Houston Prepares for Lawyer Influx

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The oil spill has so far bypassed Texas, but Houston could still see a big impact — in its courtrooms. In July, the Judicial Panel on Multidistrict Litigation, where spill class-action lawsuits are currently being collected, will decide whether the cases will be heard in Houston, or in another Gulf state. BP, naturally, is pushing for Houston, an oil-friendly town whose nearby beaches didn't get coated. The plaintiffs — fishermen and others devastated by the spill — mostly want the cases to be heard in Louisiana.

If they come to Houston, it would be quite a spectacle — reminiscent, perhaps, of another energy-law bonanza not so long ago.

"I think an event like that would be similar to Enron in 2001, when a number of corporations with divergent interests represented by law firms from across the country converged on Houston," said Jeff Nichols, a Houston-based partner with the law firm Haynes & Boone, LLP.

Houston will see plenty of legal wrangling in any case. The major oil companies — including BP, Transocean, Halliburton and Anadarko — have their U.S. or global headquarters in the city. They're all trying to blame each other, so many lawyers will be needed to sort it out. This week, according to Bloomberg Businessweek, the federal government filed a motion in the Houston-based U.S. District Court for the Southern District of Texas to stop Transocean's efforts to limit its spill liability to $27 million. 

But Houston's top oil and gas lawyers face a big and painful irony: According to Nichols, many of them will have to sit out the proceedings due to conflicts of interest. (His firm, Haynes & Boone, is among those currently on the sidelines.) A large number of companies are involved in the spill, and firms often have relationships with several of them. "Conflicts can be waived in certain circumstances," Nichols said, but this spill is so gargantuan and complex as to make this unlikely.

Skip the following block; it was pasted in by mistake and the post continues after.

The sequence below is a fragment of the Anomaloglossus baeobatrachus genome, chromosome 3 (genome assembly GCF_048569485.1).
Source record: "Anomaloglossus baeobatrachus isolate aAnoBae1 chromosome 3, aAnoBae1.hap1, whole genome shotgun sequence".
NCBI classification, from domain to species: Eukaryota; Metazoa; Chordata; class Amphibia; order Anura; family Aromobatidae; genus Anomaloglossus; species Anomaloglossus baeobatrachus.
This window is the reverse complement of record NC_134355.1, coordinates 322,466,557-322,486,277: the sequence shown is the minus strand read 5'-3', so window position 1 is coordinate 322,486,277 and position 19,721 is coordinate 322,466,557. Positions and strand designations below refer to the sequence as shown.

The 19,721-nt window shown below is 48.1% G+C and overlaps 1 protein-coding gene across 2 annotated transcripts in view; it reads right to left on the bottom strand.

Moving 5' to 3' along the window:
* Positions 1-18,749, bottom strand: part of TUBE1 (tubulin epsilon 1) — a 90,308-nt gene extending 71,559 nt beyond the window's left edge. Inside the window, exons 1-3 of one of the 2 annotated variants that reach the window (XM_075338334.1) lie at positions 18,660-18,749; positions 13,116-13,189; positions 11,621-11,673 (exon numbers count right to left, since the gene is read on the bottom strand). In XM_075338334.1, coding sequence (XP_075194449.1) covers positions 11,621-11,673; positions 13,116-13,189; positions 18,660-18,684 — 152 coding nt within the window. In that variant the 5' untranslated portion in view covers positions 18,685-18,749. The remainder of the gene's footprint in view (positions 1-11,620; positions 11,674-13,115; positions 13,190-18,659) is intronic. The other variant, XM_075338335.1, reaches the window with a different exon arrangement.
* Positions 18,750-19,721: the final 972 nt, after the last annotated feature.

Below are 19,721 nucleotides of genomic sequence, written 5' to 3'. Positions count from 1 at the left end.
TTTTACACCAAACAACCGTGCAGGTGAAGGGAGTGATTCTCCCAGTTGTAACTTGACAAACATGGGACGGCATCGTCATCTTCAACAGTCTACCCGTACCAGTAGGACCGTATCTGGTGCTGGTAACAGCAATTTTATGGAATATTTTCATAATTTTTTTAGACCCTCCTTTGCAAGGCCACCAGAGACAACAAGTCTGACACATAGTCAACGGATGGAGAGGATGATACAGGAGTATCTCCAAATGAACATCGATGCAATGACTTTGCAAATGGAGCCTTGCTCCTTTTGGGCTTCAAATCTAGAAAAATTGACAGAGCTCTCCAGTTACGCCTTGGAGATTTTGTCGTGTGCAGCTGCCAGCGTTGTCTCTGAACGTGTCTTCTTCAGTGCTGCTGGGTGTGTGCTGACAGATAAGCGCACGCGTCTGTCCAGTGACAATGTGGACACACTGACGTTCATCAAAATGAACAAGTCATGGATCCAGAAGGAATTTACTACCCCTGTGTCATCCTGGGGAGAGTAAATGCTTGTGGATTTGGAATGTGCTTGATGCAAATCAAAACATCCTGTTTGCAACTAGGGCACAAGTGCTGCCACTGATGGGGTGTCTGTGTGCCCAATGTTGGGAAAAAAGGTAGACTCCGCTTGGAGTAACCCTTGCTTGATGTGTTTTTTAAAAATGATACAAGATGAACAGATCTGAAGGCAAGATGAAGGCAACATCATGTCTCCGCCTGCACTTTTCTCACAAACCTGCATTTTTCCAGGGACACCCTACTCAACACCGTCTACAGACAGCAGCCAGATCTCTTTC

With dark-suited lawyers descending from Washington and New York, does that mean a potential boon for restaurants and hotels? During the Enron debacle, lawyers (and journalists) arrived in droves; Nichols recalled a time of booked hotel rooms, busy copy centers and technology consulting firms engaged to help review data.

But Enron did not provide quite as much of a business bump as it would appear, noted Stephanie Haynes, president of the Hotel & Lodging Association of Greater Houston. Thus, BP might not either. Rooms booked during the Enron trial accounted for only a small fraction of Houston's occupancy, averaged over a year. Also, the collapse of Enron was devastating to hoteliers, said Randy McCaslin, of the Houston office of PKF Consulting (which specializes in the hotel and tourism industry), because energy traders stopped traveling to the city. BP, McCaslin noted, might have to resort to cutbacks after paying for the Gulf disaster — which, by the way, is far from over.

 

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